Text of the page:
There was a low EBF uptake in the first six months of infant life, regardless of whether the participants had received guidelines about the practice. Caldeira et al.14 found a low percentage of EBF in the first half of the life of infants from Minas Gerais, Brazil (32.11%). In this sense, Ferreira et al.15 noted one of the determinants of early weaning to be the lack of guidance for nursing mo-thers, however, some authors believe that information about breastfeeding practices alone is not enough to motivate women to breast-feed. Santos Andrade and Silva16 suggest that breastfeeding is not effective through guidance alone, making it necessary to train and educate mothers, so that they have full confidence in being able to breastfeed their infants.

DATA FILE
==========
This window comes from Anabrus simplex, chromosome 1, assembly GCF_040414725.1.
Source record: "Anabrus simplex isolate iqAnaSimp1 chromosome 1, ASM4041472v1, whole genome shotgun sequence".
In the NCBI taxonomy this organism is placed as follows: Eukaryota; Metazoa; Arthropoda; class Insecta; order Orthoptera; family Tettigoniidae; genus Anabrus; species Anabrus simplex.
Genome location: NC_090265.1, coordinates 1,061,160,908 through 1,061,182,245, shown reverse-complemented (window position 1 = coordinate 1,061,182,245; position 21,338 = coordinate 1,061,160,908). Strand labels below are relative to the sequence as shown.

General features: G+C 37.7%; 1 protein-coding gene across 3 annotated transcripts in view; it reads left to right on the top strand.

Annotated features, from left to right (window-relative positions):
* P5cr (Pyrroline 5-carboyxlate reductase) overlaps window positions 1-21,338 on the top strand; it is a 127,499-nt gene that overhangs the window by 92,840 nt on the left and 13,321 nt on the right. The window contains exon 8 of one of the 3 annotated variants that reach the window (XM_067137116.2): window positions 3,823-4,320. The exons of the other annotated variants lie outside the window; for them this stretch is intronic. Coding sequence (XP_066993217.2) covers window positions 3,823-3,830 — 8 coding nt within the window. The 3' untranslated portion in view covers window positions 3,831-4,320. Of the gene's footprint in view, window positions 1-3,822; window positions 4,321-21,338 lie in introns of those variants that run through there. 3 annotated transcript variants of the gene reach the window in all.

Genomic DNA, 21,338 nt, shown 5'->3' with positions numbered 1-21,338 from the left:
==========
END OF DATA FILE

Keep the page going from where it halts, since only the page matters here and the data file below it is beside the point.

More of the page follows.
Arguments like this lead to reflect that the interruption of exclusive breastfeeding before the infant's sixth month of life is actually much more complex than supposed17. Several findings in the literature have pointed to socioeconomic factors as having an effect on the early weaning process, factors that can affect the act of breastfeeding both oriented and non-oriented mothers. The present study noted a higher frequency of work outside home and fewer children among mothers in the HMB group who discontinued EBF before six months. When analysing the overall study population, the number of other children over a year old in a family was shown to reduce the risk of EBF interruption, as consistent with the results of Damião17 and Oliveira et al.18 These authors found, respectively, a rate of EBF 50% lower in working mothers and a higher prevalence of EBF over four months (69.8%) among mothers who had breastfed previously.